Equal representation in the media empowers young people who have previously struggled to find cultural role models or have been victims of discrimination, and allows our society to grow with our global population.
Explored in his book “The Children Are Watching: How the Media Teach About Diversity,” professor emeritus of history at the University of California at Riverside, Carlos E. Cortés, explains that the media is perhaps the most powerful determinant of cultural impressions and divides. We consume stories throughout our entire lives and they shape our worldview, whether they be history textbooks, family lore, or newly released movies. Cultural narrative changes over time and misrepresentation is often difficult to pinpoint, especially if this is the first time an audience member is encountering a particular subject matter onscreen.
Cortés explains that our cultural narratives can have tangible and dire impact on our society. Children are likely, if not guaranteed, to mirror the behavior they learn from those around them, the media included. If the stories which shape their world tell them that white people are "the norm," then their world will build upon this foundation; shattering that foundation is tricky and painful.
Cortés wrote this book in the late 1980’s and according to Vice, our world is fighting the same battles because media holds even more influence in our lives. Vice cites 2012 research findings that found white boys to be the “only demographic that didn’t experience lower self-esteem after watching TV.” The reality is that nobody should be subjected to cuts to their identity while watching stories that we value enough to broadcast on television, but most other demographics do not even get to see themselves represented. If they are included, Vice continues, it is often in a negative and stereotypical light.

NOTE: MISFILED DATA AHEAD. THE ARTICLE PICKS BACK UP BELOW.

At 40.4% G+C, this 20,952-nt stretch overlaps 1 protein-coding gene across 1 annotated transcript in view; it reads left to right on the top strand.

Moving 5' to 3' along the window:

The LA Times analyzed New York theatre roles from 2006 to 2015, and while white people made up about 44% of the United States population, they took home about 78% of stage roles. According to playwright and Columbia University professor David Henry Hwang, having conversations about representation means that our culture is moving forward, so there is hope. Most motivational is the fact that proper media representation empowers young people by giving them positive role models.
Actor Danai Gurira from the revolutionary 2018 film Black Panther, says that she hopes the film will give young black girls the permission to explore themselves, to believe they deserve to achieve their dreams, to dare to find value in both “ferocity” and “femininity.”
PBS interviewed high school students in Pennsylvania who explained that as they grew up, they became confused as to why they could not find anyone who looked like them on television. The energy expended on trying to figure out why they didn’t deserve a part in the cultural narrative is exhausting and leads to poor self-esteem.
The more voices represented in the media, the more empowered our world is to make important political and cultural changes.